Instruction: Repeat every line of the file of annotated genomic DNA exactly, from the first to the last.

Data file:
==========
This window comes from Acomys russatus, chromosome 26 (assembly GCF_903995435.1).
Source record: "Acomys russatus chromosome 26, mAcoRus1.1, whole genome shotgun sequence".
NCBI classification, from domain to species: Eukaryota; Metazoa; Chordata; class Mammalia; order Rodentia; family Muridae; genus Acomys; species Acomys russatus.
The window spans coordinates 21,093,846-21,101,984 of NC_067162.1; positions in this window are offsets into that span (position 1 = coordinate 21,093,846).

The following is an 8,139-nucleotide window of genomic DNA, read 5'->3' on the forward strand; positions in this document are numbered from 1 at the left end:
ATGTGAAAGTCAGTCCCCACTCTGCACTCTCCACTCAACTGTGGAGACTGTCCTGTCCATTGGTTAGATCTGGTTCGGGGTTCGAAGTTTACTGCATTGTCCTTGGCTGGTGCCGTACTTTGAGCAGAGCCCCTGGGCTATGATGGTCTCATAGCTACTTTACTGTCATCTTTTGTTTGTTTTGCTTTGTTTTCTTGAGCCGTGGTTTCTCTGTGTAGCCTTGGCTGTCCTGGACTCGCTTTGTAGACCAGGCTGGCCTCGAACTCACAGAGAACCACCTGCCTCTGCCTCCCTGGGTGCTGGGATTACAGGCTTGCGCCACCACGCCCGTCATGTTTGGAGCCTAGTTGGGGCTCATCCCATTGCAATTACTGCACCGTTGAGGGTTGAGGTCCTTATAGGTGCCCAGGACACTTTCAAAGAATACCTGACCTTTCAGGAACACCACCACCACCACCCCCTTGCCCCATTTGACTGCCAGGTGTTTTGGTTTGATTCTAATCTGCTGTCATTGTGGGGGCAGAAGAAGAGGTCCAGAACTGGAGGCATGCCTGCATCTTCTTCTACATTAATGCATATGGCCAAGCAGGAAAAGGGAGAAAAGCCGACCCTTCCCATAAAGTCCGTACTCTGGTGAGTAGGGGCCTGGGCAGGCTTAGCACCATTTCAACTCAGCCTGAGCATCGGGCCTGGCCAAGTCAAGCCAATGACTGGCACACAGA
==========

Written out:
This window comes from Acomys russatus, chromosome 26 (assembly GCF_903995435.1).
Source record: "Acomys russatus chromosome 26, mAcoRus1.1, whole genome shotgun sequence".
NCBI classification, from domain to species: Eukaryota; Metazoa; Chordata; class Mammalia; order Rodentia; family Muridae; genus Acomys; species Acomys russatus.
The window spans coordinates 21,093,846-21,101,984 of NC_067162.1; positions in this window are offsets into that span (position 1 = coordinate 21,093,846).

The following is an 8,139-nucleotide window of genomic DNA, read 5'->3' on the forward strand; positions in this document are numbered from 1 at the left end:
ATGTGAAAGTCAGTCCCCACTCTGCACTCTCCACTCAACTGTGGAGACTGTCCTGTCCATTGGTTAGATCTGGTTCGGGGTTCGAAGTTTACTGCATTGTCCTTGGCTGGTGCCGTACTTTGAGCAGAGCCCCTGGGCTATGATGGTCTCATAGCTACTTTACTGTCATCTTTTGTTTGTTTTGCTTTGTTTTCTTGAGCCGTGGTTTCTCTGTGTAGCCTTGGCTGTCCTGGACTCGCTTTGTAGACCAGGCTGGCCTCGAACTCACAGAGAACCACCTGCCTCTGCCTCCCTGGGTGCTGGGATTACAGGCTTGCGCCACCACGCCCGTCATGTTTGGAGCCTAGTTGGGGCTCATCCCATTGCAATTACTGCACCGTTGAGGGTTGAGGTCCTTATAGGTGCCCAGGACACTTTCAAAGAATACCTGACCTTTCAGGAACACCACCACCACCACCCCCTTGCCCCATTTGACTGCCAGGTGTTTTGGTTTGATTCTAATCTGCTGTCATTGTGGGGGCAGAAGAAGAGGTCCAGAACTGGAGGCATGCCTGCATCTTCTTCTACATTAATGCATATGGCCAAGCAGGAAAAGGGAGAAAAGCCGACCCTTCCCATAAAGTCCGTACTCTGGTGAGTAGGGGCCTGGGCAGGCTTAGCACCATTTCAACTCAGCCTGAGCATCGGGCCTGGCCAAGTCAAGCCAATGACTGGCACACAGA